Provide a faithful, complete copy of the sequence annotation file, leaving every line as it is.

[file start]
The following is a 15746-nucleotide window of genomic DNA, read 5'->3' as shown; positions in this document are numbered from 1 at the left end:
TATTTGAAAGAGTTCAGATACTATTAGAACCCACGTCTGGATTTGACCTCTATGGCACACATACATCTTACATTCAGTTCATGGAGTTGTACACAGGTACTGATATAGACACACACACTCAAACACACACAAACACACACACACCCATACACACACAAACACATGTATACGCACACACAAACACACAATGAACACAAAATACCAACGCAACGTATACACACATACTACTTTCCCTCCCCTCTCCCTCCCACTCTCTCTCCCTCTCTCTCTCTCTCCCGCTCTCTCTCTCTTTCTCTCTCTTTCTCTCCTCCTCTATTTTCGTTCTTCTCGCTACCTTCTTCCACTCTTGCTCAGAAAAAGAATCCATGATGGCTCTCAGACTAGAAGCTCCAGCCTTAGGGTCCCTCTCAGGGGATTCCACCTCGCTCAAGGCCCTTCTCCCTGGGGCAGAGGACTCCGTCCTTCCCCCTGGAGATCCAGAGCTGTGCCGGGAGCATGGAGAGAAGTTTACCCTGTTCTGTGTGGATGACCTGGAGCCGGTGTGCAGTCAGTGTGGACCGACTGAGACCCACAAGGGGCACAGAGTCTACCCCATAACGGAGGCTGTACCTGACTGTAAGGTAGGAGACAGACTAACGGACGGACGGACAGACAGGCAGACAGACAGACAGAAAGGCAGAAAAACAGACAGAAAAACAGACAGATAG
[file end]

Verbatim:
The following is a 15746-nucleotide window of genomic DNA, read 5'->3' as shown; positions in this document are numbered from 1 at the left end:
TATTTGAAAGAGTTCAGATACTATTAGAACCCACGTCTGGATTTGACCTCTATGGCACACATACATCTTACATTCAGTTCATGGAGTTGTACACAGGTACTGATATAGACACACACACTCAAACACACACAAACACACACACACCCATACACACACAAACACATGTATACGCACACACAAACACACAATGAACACAAAATACCAACGCAACGTATACACACATACTACTTTCCCTCCCCTCTCCCTCCCACTCTCTCTCCCTCTCTCTCTCTCTCCCGCTCTCTCTCTCTTTCTCTCTCTTTCTCTCCTCCTCTATTTTCGTTCTTCTCGCTACCTTCTTCCACTCTTGCTCAGAAAAAGAATCCATGATGGCTCTCAGACTAGAAGCTCCAGCCTTAGGGTCCCTCTCAGGGGATTCCACCTCGCTCAAGGCCCTTCTCCCTGGGGCAGAGGACTCCGTCCTTCCCCCTGGAGATCCAGAGCTGTGCCGGGAGCATGGAGAGAAGTTTACCCTGTTCTGTGTGGATGACCTGGAGCCGGTGTGCAGTCAGTGTGGACCGACTGAGACCCACAAGGGGCACAGAGTCTACCCCATAACGGAGGCTGTACCTGACTGTAAGGTAGGAGACAGACTAACGGACGGACGGACAGACAGGCAGACAGACAGACAGAAAGGCAGAAAAACAGACAGAAAAACAGACAGATAG